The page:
Rather, I think that a competition to decide who is fastest at going up hill should be awarded to the person who is fastest up hill. Yep, lets go back to seconds, minutes, and if necessary hours. My solution is simple and - now that the Tour has finally embraced the sort of GPS technology operated by every two bit cyclosportive since at least 2000 - technologically feasible. The Tour should define certain segments of its route as KOM segments, and time people up them. I'm sure the concept would be intuitive and attractive, and you never know might even inspire a website that would allow amateurs to do the same.

I am not advocating that you should limit this to big mountains either. I think the race benefits from the Cat 3 and Cat 4 climbs, ludicrous though it is to include them in something labelled "Mountains". Like the current competition, their impact will be real but limited, in this case by the sheer fact of spending less time on them. Yes, you could - and perhaps should - attempt take time on them, but there is probably only a few seconds to be gained one way or the other. I do think however (or at least I think I think) that there shouldn't be any weighting of time. Seconds should be seconds, whether they are won on Ventoux or a random bridge on the first stage.

Who would be the contenders? Well, obviously, you would have to be a climber, and importantly, you would have to be consistent. No more dropping 20 minutes on stages where you don't feel like it. So yes, there would be pretty significant overlap between the yellow jersey competitors and the Polka Guys. But it would be a wider set - TT skills would be irrelevant for example, which will be a relief for anyone born within metropolitan France. And because it would be challenging to compete in (since all the GC guys will be there or there abouts) the prestige would be commensurately higher. I would hypothesise that being the fastest guy up the Tour's mountains would be something that guys would specifically target, especially if they have a TT shaped hole in their GC skillset.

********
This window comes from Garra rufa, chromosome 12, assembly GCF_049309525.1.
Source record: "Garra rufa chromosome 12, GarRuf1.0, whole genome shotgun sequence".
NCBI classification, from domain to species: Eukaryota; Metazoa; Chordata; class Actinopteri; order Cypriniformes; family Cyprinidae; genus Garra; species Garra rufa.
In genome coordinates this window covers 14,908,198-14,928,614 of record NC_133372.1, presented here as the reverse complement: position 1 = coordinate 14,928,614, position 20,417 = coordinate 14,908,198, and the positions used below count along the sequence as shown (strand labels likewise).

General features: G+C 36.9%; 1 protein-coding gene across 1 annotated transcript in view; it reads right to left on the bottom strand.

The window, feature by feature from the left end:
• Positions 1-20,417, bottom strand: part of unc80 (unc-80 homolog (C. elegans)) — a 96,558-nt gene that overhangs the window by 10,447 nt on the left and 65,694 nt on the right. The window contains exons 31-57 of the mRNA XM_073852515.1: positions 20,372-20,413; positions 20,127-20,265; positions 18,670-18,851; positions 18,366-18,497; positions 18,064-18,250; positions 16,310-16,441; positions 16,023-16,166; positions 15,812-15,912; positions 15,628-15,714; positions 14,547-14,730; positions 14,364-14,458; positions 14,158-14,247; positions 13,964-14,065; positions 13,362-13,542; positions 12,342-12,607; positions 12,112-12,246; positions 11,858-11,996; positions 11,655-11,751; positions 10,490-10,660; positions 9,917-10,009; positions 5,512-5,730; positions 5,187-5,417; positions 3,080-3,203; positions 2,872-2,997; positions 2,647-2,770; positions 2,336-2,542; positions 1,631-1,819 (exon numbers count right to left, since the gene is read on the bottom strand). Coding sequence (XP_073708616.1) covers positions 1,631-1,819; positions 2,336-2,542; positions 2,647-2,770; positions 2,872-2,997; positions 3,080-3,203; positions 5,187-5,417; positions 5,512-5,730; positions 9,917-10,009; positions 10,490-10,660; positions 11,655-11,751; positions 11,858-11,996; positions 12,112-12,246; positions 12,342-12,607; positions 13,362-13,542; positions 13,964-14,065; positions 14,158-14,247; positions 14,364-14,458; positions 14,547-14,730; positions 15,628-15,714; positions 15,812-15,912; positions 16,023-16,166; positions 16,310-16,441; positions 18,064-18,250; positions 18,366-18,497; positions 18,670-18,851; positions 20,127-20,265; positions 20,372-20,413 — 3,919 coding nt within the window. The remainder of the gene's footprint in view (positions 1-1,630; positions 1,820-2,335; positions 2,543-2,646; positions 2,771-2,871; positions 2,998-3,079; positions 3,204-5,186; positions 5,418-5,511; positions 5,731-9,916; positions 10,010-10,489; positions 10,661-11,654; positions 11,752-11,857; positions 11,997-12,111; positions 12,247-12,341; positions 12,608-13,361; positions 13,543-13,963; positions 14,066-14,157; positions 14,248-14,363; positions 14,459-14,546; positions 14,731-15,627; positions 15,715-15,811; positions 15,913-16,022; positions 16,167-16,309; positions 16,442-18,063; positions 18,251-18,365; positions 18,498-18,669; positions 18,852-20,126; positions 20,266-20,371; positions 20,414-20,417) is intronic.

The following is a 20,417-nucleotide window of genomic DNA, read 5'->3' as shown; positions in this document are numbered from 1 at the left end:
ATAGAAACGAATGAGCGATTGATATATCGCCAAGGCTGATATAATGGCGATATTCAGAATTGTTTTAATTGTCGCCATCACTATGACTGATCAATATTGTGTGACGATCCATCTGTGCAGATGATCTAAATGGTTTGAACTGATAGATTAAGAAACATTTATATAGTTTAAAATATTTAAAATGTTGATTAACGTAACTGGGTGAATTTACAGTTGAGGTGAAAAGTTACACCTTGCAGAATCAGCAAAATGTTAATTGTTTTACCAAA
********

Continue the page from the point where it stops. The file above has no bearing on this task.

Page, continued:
And what would the effect on the racing be? Well, let's admit that it is tough to tell. Riders being riders, with their noted preference for the unwritten rule book as opposed to the one that is actually written down, may decide to neutralise the entire competition. But hypothetically, would it not animate the race. Even in a flat transition stage, with the peloton pottering along to a sprint, stick a Cat4 climb in and see some intrepid minimen try to burst out of the peloton to gain some seconds. More significantly, if you can gain seconds (or even minutes) on the first climb of a big GC day, wouldn't you at least consider it? And wouldn't that set the cat amongst the pigeons, tactically, for the guys chasing yellow? Imagine if, on Stage 19, someone like Bardet or Gesink had gone scurrying off on the Col de Chaussy: do the GC guys stick or twist? Do they say "nah, he'll blow". No and yes, in all probability. Except one day they will mess it up. Similarly, later in our hypothetical mountain stage, wouldn't attacking from the base of the Col de la Croix de Fer make sense?Or what do you do on the final climb of a day, if the Polka guys are firing themselves up from the very base of the climb. Again, cover or sit? I like the potential for confusion, very much.

And, as a final benefit, it would even give the guys at Dimension Data something to do. I am with others on this site who think that currently the Beta site deserved a gamma, and they haven't really worked out how to use all the information they currently have. But live time gaps over specific segments? Right in their wheelhouse, I would argue. (And don't give me the bike swap argument as a downside - either the mechanics can learn how to swap over the GPS receivers, or simply attach them to something that isnt going anywhere, aka the riders themselves). Or - stuff it - just give them all an iPhone and a Strava app, like normal people.

So - a King of the Mountains competition which rewards the fastest guys uphill, which would overlap with the GC but wouldn't copy it, which would animate the race and increase the tactical complexity facing the leaders, and which would be a prestigious reward for a specialised type of rider: what's not to like? It's got to be better than what we currently have, which is a competition so unloved that not even the people winning it care who won.